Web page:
Microsoft SQL Server
Sometime back I was involved in a project which was to collect information for the servers we are supporting – creating inventory of servers. Logging into each server and collecting information is bit tedious when you have hundreds of server in your environment. I have spent sometime and created a script that does this work…
This post should give you some insights into the risk that your databases are in by switching to the bulk-logged recovery model. So, what do you need to do to avoid this risk? Make sure that you run a backup immediately after the transactions you are running under the bulk-logged recovery model complete.
I describe AlwaysOn Availability Groups as a “database mirroring configuration sitting on top of a Windows Failover Cluster infrastructure.” Why do I say this? It’s because I want SQL Server DBAs to leverage what they already know on features like database mirroring and failover clustering and apply them when dealing with AlwaysOn Availability Groups.
In this post, I will explain a little more deeply the physical structure of a SQL Server data file. Unfortunately, I cannot write all the assumptions, behaviours and details about this theme, but you will read a good overview of a file structure and a good start point to understand, and read more, about indexes internals, file fragmentation, transaction log internals and so on… Before we start, let’s remember some vital concepts.
A client of ours is just getting started with Amazon Relational Database Service (RDS) and I wonder as time marches on how popular this cloud solution is going to play out for them and Amazon as a valid/useable service offering.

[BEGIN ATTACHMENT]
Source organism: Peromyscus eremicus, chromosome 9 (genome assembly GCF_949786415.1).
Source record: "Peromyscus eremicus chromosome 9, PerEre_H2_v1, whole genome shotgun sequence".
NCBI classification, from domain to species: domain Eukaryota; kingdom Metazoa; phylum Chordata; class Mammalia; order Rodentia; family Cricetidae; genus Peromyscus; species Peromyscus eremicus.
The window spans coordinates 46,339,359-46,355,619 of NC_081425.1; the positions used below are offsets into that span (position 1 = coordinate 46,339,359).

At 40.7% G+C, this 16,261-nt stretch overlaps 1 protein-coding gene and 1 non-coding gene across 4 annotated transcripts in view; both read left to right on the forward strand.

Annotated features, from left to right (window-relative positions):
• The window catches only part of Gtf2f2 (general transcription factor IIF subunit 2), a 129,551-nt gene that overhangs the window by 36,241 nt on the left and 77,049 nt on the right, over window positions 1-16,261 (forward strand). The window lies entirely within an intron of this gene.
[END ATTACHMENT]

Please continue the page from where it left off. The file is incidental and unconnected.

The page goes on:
Recently we had a situation where in customer have asked us to move Master Database from Local Drive to SAN drive, I have outlined the steps for the task:
Continuing on from my last post, I felt like cleaning up some more data and using more SQL Server 2012 features. I happened on DATEFROMPARTS on MSDN and felt like playing with it.
One new feature in SQL 2012 that I am very excited about is TRY_CONVERT which makes data conversion much easier. When you pair TRY_CONVERT with some Case statements you can easily pipe the inconvertible data to other columns which can then be reviewed and (hopefully) fixed prior to cutting over your data. I’ve mocked up a quick demo so you can see how powerful this new feature is.
This post is to discuss the Microsoft Planning and Assessment (MAP) toolkit, which is nice little tool with a few extremely useful features.
For the business world , a good RDMS is one that can provide high availability (HA) options with minimal downtime and cheapest licenses. Vendors, usually if not always, provide a set of HA features to satisfy different needs. Usually some of these features are reserved for higher-end editions: Enterprise, Datacenter, cluster or whatever named; of course, those editions are more expensive than their “inferior” counterparts. Most important factors on choosing an edition are: